The health status may be output to the external device to cause such external device to visually or audible function differently for different health status modes. In the LED example, a 1 or a 0 signal is output to cause the LED to turn on and off, respectively. The signal can be alternated between 1 and 0 to cause the LED to blink or breath at different rates. Other external devices can be similarly controlled.

After the current health status is output, it may then be determined whether the health metric has reached a first predefined threshold in operation 306. The determination for whether a health metric has reached a threshold may be accomplished in any suitable manner. For instance, the maximum number of hot counts for all physical blocks may be tracked and it may then be determined whether the maximum hot count for each block has reached a particular threshold. A memory system is typically configured to perform wear leveling so that erase cycles are evenly performed on the entire set of blocks. For instance, if a threshold is 6 hot counts (e.g., for MLC) and the memory device includes y number of blocks, even when 1 block has hot count 6 while the other y−1 blocks have hot count less than 6, it can be determined that the threshold is reached. Tracking the maximum hot count instead of the average hot count can work to ensure the worst case data retention. Accordingly, the wear leveling can be used for the memory system so that all blocks could be evenly performed and utilized.

If the first threshold has not been reached, it may then be determined whether a power cycle has commenced in operation 308. For example, it may be determined whether the user has initiated an ejection of the card or the card is being unplugged from the host. If a power cycle has commenced, the procedure 300 ends. Otherwise, the process may continue to check whether the health metric has reached the first predefined threshold in operation 306.

When this first threshold is reached, it may then be determined whether the health metric has reached a second predefined threshold in operation 310. If this second threshold has not been reached (merely the first threshold has been reached), the health status for indicating that the memory is close to a write cycle limit and will soon convert to RO mode is output to the external indicator in operation 312.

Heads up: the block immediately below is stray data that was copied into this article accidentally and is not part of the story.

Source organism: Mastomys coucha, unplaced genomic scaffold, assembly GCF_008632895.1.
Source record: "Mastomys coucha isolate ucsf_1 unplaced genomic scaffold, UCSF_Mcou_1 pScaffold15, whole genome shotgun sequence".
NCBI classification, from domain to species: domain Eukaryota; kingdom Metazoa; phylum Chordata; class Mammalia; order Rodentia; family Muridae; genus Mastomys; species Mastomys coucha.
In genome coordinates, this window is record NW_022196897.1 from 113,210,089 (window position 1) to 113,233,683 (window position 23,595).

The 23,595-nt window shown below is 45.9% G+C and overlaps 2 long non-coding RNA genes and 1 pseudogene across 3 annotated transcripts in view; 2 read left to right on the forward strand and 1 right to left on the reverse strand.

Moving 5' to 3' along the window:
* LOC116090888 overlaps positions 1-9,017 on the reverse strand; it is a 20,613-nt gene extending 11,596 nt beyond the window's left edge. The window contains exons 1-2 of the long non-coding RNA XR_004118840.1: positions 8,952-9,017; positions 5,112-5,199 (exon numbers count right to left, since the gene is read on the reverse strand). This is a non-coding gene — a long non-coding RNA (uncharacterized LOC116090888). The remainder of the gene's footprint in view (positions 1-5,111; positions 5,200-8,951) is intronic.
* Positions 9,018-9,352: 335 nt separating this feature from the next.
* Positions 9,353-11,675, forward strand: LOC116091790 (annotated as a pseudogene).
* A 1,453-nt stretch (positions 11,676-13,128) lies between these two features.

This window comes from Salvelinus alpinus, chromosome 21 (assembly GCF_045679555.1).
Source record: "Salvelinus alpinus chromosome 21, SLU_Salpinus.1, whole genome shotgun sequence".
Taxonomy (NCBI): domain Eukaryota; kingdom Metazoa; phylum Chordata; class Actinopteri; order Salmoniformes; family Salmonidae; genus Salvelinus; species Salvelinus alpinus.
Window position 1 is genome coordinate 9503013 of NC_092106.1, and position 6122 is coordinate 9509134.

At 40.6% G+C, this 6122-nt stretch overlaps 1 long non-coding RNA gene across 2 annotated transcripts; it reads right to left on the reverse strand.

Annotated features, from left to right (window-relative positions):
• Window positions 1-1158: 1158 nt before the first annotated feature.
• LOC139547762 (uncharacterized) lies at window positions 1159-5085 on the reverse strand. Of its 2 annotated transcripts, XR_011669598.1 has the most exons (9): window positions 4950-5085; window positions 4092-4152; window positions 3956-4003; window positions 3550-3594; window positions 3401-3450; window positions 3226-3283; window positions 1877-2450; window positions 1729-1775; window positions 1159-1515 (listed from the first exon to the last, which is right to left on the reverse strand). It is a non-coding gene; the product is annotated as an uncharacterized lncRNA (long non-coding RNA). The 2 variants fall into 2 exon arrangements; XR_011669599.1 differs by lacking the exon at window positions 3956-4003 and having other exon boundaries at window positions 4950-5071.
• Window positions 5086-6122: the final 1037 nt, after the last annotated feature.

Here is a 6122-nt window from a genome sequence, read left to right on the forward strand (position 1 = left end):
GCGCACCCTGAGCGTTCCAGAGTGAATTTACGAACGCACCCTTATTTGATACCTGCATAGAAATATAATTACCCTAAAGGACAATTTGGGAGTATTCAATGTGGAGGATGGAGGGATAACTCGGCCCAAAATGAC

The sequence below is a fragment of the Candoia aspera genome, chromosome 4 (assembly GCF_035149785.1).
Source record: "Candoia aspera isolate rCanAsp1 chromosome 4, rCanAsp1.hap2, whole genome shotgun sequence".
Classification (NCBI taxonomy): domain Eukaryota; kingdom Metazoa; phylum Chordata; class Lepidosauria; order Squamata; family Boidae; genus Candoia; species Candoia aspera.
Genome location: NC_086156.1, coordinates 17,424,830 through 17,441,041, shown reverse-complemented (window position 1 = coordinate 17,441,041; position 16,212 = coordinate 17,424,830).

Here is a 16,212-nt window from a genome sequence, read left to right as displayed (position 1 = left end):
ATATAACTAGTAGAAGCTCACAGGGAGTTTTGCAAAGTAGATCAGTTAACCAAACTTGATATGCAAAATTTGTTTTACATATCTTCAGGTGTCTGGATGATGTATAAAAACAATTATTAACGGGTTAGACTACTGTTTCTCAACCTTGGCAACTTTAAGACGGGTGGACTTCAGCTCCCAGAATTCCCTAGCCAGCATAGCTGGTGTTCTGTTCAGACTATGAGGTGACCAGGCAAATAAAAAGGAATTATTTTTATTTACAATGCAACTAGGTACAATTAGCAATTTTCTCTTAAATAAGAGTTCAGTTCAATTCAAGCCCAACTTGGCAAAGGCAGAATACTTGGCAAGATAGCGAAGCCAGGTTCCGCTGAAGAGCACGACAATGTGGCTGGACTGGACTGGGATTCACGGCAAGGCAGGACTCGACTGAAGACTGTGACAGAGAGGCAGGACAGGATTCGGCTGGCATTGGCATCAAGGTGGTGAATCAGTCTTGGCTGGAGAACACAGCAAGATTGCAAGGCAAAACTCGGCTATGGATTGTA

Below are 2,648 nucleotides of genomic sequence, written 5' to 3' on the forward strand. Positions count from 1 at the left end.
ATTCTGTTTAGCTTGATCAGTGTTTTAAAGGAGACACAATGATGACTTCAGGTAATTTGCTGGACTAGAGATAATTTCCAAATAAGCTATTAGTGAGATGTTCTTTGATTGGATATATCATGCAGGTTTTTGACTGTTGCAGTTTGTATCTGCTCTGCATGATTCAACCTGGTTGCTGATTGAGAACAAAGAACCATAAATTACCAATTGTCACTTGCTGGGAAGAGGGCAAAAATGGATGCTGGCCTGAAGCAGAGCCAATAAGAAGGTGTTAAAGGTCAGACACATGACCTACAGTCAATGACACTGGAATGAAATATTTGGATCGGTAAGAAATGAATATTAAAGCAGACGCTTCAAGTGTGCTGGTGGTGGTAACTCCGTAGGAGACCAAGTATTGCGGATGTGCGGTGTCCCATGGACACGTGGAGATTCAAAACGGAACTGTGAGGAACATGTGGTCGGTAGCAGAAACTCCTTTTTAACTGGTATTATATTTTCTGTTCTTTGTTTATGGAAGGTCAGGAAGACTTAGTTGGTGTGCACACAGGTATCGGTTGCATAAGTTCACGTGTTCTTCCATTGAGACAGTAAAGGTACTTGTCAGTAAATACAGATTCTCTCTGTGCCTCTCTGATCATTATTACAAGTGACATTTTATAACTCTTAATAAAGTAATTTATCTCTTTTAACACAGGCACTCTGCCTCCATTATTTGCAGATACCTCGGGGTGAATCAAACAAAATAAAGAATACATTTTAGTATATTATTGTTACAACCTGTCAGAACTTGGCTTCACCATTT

The process may then wait for the second predefined threshold to be reached in operation 310. If the second predefined threshold is then reached, it may then first be determined whether the health metric has also reached a third predefined threshold in operation 316. If this third predefined threshold has not been reached (only the second threshold has been reached), it may then be determined whether idle time is greater than five seconds or a power cycle has commenced in operation 318. If these conditions are not met, the process continues to wait until the third predefined threshold is met or these conditions are met.

After the third predefined threshold is met, the health status automatically is set to RO mode and an indication of the RO mode is output via the LED in operation 320. The power cycle may also complete in operation 320. When the health metric reaches a critical limit, the memory system automatically goes into RO mode and the user is informed via the external indicator (e.g., LED goes solid on).

Although the above process includes assessment of a single health metric, a combination of multiple health metric values may be assessed to determine what status to output and/or actions to take. For instance, a combination of error rate and hot count thresholds may be tied to different health state modes and corresponding actions. Additionally, although only certain conditions are described to transition the memory system into a RO mode, other conditions may also be used. For example, a different idle limit, besides 5 seconds, may be used.

The health monitor may be configured to transition automatically into RO mode based on any suitable condition being met, for example, as described above. Additionally, a selectable option may be provided to the user to keep the memory system in RW mode, regardless of health. If the user chooses to maintain the device in RW mode, the health monitor may also be configured to communicate to the host that the memory system is no longer guaranteed to retain data as the device would otherwise if the device were kept in RO mode. For example, a data retention warranty of 100 years may be voided upon converting (or keeping) the device in RW mode.